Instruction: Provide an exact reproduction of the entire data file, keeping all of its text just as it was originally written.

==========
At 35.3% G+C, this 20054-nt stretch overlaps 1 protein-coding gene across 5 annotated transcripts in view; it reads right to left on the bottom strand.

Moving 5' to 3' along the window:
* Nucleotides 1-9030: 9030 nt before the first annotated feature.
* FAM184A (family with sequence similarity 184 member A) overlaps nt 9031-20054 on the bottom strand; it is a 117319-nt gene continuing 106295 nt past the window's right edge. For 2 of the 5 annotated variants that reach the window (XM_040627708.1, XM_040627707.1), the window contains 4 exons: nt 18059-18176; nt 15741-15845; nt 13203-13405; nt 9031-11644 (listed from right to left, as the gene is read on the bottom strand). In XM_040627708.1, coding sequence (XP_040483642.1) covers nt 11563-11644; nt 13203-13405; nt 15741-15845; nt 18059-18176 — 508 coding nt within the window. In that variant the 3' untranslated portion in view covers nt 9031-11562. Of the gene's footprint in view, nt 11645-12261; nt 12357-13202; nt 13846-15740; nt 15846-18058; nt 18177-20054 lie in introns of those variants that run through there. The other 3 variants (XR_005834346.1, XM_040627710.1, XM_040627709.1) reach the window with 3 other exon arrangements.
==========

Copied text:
At 35.3% G+C, this 20054-nt stretch overlaps 1 protein-coding gene across 5 annotated transcripts in view; it reads right to left on the bottom strand.

Moving 5' to 3' along the window:
* Nucleotides 1-9030: 9030 nt before the first annotated feature.
* FAM184A (family with sequence similarity 184 member A) overlaps nt 9031-20054 on the bottom strand; it is a 117319-nt gene continuing 106295 nt past the window's right edge. For 2 of the 5 annotated variants that reach the window (XM_040627708.1, XM_040627707.1), the window contains 4 exons: nt 18059-18176; nt 15741-15845; nt 13203-13405; nt 9031-11644 (listed from right to left, as the gene is read on the bottom strand). In XM_040627708.1, coding sequence (XP_040483642.1) covers nt 11563-11644; nt 13203-13405; nt 15741-15845; nt 18059-18176 — 508 coding nt within the window. In that variant the 3' untranslated portion in view covers nt 9031-11562. Of the gene's footprint in view, nt 11645-12261; nt 12357-13202; nt 13846-15740; nt 15846-18058; nt 18177-20054 lie in introns of those variants that run through there. The other 3 variants (XR_005834346.1, XM_040627710.1, XM_040627709.1) reach the window with 3 other exon arrangements.